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Interview with Juan Carmona. Guitarrista. Cd 'El Sentido del aire'

"Flamenco guitar is a worldwide fever"
May 5, 2010
Text: Pablo San Nicasio
Photos: Rafael Manjavacas


He couldn’t have a more flamenco name, although he may not sound Spanish.  In actual fact, Juan Carmona Contrera (Lyon, 1963) is more of a self-made guitarist than he seems.  A fighter since the very beginning, nothing was handed on a silver platter to this Frenchman with Andalusian roots who is now presenting (hold onto your hats) his ninth solo recording, “El Sentido del Aire”.  There are some other works of his floating around as well, in which he accompanies or does the sound-track for films.  All that, and numerous awards under his belt prove it’s not a good idea to look at a person’s I.D. before forming an opinion.

At your age, and nine recordings…
As soloist, yes.  The fact is, I started recording early on and it’s been a long road.  To those nine records you have to add music for films, and a lot of accompaniment.  During the time I was in Jerez there was a lot of that, and with great singers.

“El Sentido del Aire” comes gift-wrapped.
It was a very fun recording to make and yes, there are a lot of special collaborations.  It’s also true that I already knew many of them, and they’d participated on earlier recordings of mine.  But having “Paquete” as producer is a big help.  Because between what I wanted and knew, and then his ideas, it came out well.

Why exactly did you choose him?
Because I knew who he was.  A fantastic guitarist who in addition to knowing and respecting traditional flamenco guitar and the roots of pure flamenco, he moves like a fish in the water of the so-called new flamenco.  He knows the right people and he’s not a person who is biased towards what’s done in the south of Spain.  He’s more in the center, like Madrid, and I’d never recorded with people from outside Andalusia.  Now I needed to do this.  Here there’s a broader perspective, not as localist as in other places.
 
I was with him and he’d say “this is what would go well here”, and it was something I didn’t know, but he’s got the golden touch, really.  It’s true I had my own ideas about who should do each piece, but if anything needed to be modified, he always had the right alternative.

Is there any part of the record you’re especially fond of?
It’s a flamenco record no matter how you slice it, even the jaleo is inserted with care, from a perspective of tradition and love for this art.  I love the tangos that open, the siguiriya and the two bulerías, the second of them with a Jerez sound.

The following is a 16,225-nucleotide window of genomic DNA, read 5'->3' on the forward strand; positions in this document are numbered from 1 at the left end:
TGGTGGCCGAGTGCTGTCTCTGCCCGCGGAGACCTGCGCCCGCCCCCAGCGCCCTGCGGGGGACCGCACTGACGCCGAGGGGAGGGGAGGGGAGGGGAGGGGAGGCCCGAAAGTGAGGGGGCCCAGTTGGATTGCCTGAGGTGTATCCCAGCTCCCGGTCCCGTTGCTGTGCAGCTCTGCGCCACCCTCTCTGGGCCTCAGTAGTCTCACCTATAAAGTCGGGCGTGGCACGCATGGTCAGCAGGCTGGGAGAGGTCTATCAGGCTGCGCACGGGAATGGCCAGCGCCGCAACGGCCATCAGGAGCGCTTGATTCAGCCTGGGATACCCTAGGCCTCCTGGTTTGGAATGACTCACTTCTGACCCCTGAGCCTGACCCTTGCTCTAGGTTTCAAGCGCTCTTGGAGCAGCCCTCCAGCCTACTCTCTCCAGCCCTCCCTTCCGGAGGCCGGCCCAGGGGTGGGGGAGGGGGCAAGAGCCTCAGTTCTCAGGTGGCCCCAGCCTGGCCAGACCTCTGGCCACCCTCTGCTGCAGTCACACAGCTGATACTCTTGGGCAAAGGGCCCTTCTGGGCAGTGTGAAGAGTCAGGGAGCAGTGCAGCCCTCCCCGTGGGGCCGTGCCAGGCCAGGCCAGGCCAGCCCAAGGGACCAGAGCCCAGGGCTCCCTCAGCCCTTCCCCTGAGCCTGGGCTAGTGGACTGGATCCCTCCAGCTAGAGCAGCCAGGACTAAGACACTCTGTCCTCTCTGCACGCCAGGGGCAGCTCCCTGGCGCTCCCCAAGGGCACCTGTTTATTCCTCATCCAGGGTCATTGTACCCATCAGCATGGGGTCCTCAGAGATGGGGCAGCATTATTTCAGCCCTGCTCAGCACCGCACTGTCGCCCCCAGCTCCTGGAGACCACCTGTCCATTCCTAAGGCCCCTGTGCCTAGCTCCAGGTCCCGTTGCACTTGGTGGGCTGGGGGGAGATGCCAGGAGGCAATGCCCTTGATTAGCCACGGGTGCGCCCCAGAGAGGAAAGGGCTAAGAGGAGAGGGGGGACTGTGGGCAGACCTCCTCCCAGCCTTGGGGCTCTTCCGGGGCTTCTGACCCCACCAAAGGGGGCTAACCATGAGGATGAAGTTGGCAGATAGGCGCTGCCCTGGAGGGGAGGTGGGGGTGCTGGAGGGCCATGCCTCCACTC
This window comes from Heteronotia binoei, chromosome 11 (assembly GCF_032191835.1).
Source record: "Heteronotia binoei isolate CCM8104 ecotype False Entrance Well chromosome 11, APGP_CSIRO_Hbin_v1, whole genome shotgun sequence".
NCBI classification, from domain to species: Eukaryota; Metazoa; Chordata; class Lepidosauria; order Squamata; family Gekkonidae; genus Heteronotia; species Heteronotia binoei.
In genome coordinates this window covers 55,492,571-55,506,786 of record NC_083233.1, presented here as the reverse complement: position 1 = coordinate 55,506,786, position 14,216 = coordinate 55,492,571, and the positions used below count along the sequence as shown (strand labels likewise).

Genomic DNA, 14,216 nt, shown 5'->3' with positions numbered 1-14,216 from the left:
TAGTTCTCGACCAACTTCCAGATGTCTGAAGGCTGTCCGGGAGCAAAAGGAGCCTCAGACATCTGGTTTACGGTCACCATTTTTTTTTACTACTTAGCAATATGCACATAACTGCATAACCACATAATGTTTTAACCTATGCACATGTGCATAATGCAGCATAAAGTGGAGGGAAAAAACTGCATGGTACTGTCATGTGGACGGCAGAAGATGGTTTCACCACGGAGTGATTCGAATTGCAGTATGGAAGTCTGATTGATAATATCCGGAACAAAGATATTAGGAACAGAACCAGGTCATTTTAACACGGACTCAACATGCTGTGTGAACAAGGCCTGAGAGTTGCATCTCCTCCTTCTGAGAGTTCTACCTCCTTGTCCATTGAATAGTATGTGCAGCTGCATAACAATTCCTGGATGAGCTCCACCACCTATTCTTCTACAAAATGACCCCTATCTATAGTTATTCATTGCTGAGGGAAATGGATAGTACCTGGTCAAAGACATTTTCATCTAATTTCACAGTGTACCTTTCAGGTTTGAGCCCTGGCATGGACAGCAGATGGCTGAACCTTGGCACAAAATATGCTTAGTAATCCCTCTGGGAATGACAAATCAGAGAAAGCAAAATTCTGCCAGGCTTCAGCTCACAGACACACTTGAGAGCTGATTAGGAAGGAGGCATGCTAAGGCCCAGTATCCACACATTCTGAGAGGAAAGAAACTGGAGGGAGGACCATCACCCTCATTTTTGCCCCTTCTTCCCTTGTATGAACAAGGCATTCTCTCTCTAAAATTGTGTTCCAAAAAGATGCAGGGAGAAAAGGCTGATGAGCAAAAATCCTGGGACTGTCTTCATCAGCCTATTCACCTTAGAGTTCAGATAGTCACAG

You were there ten years.
It was a glorious time.  I got there by accident.  I’d never been outside of France, but I knew flamenco well, and I knew my playing was missing something.  Yes, I’d recorded, I’d won prizes, played for a lot of people…but something was missing.  That flavor, that feeling you get from Andalusia.  That was lacking, and if you really want to learn a language you have to go where it’s spoken all the time.  And that was Andalusia.  So I went down to Seville.  The thing is, it’s a very big city, overwhelming for me, so I checked the map and ended up in Jerez, a more intimate place that might work out.  All this with more intuition than anything else.  I had no idea about what the Santiago neighborhood was, or the Plazuela, imagine!

Then I was lucky enough to meet Isidro Sanlúcar who offered me work with him.  Isidro helped me a lot, and besides being with him, I would see his brother Manolo…seeing him was….the rehearsals of Tauromagia, meeting people like Vicente Amigo, Juan Carlos Romero…what a blast!!!

Jerez changed me, and over the years I never really tended to one style or another.  In fact I made a record during that time called “Entre dos Barrios” (“between two neighborhoods”), because I was incapable of choosing one or the other.

”The localism among Spanish flamencos.  So-and-so is from Triana, or Madrid, or Valladolid….  If they knew how popular flamenco was outside Spain, and how people are playing, they wouldn’t be concerned with those things”.

Why did you leave?
Well, life circumstances.  I returned to Marseilles occasionally, more than you’d think, I’d get there and do an about-face to return to the south.  I go to Jerez about every two years, when I write new compositions and need some new flamenco oxygen.

You returned to France and it was like starting all over again.
Perhaps in the professional sense, but the flamenco ambience in France is fabulous, make no mistake.  And in Spanish, I speak in Calé with my people as the most natural thing in the world.  The southwest of France is full of gypsies, and flamenco peñas, festivals…I organize one of them myself.  You’re among family and it’s easy to find anyone you want…Montse, Guadiana, anyone…these are people who come up regularly.

A gypsy, and a teacher at the conservatory.